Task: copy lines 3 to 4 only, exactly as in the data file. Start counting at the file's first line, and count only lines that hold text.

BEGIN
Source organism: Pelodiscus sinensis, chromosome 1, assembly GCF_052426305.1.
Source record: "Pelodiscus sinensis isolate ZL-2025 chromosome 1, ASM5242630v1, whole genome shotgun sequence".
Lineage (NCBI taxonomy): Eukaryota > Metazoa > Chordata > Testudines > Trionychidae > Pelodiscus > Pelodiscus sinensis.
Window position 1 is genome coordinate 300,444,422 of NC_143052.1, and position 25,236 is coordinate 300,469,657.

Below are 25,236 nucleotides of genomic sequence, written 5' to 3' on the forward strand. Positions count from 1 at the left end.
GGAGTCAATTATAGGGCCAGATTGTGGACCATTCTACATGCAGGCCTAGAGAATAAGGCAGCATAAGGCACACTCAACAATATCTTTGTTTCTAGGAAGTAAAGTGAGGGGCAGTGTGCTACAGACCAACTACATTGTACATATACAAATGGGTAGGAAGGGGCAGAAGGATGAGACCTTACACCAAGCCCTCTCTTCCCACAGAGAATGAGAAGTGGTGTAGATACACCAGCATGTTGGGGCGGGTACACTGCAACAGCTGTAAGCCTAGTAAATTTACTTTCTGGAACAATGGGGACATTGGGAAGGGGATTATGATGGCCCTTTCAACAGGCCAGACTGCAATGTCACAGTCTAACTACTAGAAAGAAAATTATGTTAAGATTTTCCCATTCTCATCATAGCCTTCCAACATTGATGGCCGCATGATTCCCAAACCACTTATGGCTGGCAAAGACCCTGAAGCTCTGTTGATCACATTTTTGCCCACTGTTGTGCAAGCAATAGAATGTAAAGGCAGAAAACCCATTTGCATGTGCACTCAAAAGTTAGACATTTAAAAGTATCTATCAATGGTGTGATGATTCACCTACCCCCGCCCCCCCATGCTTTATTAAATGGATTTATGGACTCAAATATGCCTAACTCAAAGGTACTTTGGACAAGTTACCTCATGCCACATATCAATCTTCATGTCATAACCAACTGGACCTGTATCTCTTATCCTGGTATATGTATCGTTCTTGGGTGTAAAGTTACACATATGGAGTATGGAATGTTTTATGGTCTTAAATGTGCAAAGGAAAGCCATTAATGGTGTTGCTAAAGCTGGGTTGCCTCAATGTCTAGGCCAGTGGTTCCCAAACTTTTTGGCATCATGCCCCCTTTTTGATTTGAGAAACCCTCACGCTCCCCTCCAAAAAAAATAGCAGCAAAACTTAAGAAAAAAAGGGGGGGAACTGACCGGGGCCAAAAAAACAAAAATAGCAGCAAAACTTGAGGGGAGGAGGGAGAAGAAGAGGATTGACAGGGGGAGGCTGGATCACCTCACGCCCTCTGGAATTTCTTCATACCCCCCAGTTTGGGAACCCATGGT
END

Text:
Lineage (NCBI taxonomy): Eukaryota > Metazoa > Chordata > Testudines > Trionychidae > Pelodiscus > Pelodiscus sinensis.
Window position 1 is genome coordinate 300,444,422 of NC_143052.1, and position 25,236 is coordinate 300,469,657.